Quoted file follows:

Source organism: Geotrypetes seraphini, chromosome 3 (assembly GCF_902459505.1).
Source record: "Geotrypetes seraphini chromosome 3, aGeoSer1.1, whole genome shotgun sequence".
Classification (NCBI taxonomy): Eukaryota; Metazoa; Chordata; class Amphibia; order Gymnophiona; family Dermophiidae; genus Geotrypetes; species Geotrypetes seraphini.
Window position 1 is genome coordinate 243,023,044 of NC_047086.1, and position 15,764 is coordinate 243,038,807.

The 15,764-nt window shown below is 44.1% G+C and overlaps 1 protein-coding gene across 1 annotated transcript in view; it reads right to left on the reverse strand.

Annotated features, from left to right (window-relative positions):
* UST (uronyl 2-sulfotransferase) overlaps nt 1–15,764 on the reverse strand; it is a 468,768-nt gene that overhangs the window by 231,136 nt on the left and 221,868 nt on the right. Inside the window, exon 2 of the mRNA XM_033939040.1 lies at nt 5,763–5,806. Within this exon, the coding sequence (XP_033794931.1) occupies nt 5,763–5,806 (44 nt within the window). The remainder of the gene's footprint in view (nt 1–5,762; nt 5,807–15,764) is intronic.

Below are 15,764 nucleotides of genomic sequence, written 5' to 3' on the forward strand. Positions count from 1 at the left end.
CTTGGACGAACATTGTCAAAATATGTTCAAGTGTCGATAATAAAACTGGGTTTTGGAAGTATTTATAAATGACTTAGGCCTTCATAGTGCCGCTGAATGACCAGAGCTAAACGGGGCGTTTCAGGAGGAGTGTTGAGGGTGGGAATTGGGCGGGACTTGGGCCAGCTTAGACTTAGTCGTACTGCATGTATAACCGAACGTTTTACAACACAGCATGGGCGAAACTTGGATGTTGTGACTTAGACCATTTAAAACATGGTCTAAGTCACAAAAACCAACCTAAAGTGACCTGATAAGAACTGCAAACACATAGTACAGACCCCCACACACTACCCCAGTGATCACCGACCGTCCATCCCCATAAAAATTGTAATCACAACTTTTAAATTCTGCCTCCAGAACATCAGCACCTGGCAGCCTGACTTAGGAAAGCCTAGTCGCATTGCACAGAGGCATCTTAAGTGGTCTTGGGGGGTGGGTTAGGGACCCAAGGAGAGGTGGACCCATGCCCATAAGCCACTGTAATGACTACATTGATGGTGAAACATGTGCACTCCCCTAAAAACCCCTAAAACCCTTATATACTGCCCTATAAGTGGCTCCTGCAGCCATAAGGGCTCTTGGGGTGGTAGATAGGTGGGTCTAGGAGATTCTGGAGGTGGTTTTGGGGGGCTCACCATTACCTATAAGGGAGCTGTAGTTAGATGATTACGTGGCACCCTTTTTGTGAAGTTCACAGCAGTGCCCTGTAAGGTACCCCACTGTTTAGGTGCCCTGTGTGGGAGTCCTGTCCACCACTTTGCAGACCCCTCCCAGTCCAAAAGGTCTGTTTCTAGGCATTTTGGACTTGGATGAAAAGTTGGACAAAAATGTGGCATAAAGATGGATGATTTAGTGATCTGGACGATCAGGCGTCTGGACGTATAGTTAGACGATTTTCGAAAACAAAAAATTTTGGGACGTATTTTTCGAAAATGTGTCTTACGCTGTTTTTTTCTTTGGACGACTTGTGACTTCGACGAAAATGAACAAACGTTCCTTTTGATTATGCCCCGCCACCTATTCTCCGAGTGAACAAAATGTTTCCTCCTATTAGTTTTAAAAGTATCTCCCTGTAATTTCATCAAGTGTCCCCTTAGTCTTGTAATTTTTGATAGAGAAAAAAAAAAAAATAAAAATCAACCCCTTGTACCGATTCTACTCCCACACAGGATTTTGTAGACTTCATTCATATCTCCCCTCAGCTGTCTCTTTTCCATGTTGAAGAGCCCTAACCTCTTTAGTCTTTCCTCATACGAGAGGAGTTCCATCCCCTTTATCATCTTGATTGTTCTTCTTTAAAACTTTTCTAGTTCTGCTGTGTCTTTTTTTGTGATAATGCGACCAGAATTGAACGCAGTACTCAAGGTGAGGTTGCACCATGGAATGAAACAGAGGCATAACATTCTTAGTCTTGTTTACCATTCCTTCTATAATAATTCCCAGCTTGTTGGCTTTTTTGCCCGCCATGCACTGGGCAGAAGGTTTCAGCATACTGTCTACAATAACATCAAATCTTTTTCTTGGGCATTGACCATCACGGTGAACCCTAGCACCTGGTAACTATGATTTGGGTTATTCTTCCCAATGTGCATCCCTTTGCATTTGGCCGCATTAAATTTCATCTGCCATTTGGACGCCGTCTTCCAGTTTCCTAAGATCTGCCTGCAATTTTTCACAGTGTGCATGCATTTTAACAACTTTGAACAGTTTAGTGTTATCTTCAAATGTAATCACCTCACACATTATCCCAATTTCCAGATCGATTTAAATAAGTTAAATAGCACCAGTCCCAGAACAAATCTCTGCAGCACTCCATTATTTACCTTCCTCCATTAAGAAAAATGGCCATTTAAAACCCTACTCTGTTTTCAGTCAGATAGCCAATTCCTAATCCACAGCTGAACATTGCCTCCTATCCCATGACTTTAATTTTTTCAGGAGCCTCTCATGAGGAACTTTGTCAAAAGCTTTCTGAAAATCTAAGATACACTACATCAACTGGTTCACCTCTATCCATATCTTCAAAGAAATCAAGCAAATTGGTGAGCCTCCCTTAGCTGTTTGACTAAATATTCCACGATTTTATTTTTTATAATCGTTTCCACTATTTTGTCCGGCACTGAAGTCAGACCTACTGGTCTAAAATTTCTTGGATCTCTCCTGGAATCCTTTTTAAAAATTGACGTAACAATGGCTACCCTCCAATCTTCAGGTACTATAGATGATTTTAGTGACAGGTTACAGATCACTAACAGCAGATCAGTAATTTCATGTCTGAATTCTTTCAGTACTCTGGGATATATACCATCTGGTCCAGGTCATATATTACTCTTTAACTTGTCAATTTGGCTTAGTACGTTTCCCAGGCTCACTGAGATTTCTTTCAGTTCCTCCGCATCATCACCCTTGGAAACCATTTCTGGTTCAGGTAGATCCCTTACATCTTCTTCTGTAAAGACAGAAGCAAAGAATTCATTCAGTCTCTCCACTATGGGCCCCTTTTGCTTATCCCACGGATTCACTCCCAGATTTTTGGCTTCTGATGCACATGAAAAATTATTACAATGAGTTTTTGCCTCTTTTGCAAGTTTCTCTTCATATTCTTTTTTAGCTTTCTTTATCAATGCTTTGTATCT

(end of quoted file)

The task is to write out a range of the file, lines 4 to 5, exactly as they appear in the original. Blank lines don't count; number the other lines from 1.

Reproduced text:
Window position 1 is genome coordinate 243,023,044 of NC_047086.1, and position 15,764 is coordinate 243,038,807.

The 15,764-nt window shown below is 44.1% G+C and overlaps 1 protein-coding gene across 1 annotated transcript in view; it reads right to left on the reverse strand.